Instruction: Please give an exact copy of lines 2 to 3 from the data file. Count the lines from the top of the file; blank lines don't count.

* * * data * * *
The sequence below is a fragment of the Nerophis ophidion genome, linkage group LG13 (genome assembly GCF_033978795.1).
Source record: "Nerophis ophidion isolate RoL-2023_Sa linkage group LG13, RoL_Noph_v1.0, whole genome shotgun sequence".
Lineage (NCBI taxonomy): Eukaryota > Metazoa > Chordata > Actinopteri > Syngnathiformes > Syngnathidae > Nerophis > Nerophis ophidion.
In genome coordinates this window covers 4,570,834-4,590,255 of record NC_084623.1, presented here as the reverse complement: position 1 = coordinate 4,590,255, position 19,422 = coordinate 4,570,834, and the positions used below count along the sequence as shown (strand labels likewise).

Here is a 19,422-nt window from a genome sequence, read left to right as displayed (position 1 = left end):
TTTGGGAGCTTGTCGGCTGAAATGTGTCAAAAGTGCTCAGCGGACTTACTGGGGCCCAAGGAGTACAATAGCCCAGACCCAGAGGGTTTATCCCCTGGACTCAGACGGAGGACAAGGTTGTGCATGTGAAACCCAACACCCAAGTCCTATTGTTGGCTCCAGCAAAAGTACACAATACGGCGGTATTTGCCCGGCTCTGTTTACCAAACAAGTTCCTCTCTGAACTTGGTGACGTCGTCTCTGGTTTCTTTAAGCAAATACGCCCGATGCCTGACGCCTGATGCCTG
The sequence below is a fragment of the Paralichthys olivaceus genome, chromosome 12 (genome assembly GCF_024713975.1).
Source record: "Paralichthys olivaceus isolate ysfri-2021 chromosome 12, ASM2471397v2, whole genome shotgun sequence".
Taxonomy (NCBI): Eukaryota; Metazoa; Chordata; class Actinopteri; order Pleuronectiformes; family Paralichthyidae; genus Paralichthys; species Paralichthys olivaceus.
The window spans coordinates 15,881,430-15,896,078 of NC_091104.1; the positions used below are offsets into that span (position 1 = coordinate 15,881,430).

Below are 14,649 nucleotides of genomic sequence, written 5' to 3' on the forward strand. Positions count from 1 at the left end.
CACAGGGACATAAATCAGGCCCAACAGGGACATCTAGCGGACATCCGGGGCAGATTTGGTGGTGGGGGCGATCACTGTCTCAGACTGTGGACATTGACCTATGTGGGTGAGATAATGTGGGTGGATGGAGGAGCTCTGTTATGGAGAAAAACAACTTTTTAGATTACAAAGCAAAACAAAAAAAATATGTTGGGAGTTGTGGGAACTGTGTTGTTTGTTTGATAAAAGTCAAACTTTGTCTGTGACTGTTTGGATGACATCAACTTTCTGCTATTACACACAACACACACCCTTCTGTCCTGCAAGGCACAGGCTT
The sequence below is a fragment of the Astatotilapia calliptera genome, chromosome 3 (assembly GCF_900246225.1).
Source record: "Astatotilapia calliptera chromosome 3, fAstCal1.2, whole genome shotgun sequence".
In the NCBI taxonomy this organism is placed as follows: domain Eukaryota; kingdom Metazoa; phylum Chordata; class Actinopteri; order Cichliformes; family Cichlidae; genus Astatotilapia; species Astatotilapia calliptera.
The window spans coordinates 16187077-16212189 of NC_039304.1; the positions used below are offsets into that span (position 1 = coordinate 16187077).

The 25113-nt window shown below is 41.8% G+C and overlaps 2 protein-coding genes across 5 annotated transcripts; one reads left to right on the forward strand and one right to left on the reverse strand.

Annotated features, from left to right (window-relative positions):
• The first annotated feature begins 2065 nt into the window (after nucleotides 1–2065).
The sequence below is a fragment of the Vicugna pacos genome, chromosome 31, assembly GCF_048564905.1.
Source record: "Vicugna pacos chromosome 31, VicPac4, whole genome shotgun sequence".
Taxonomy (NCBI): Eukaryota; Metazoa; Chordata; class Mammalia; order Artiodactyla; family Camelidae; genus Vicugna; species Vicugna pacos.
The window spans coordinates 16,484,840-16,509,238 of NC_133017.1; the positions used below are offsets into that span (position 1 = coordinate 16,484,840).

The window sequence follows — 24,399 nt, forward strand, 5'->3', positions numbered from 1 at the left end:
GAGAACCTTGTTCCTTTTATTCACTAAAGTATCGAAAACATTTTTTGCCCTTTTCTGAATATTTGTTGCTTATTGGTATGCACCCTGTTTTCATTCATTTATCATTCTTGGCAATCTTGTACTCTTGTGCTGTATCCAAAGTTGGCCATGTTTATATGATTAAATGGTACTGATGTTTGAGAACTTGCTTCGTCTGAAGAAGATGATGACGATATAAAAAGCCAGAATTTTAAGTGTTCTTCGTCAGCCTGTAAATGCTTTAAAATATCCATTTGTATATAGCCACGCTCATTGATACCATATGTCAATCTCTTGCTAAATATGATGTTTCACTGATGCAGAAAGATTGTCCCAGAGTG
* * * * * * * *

Source record: "Nerophis ophidion isolate RoL-2023_Sa linkage group LG13, RoL_Noph_v1.0, whole genome shotgun sequence".
Lineage (NCBI taxonomy): Eukaryota > Metazoa > Chordata > Actinopteri > Syngnathiformes > Syngnathidae > Nerophis > Nerophis ophidion.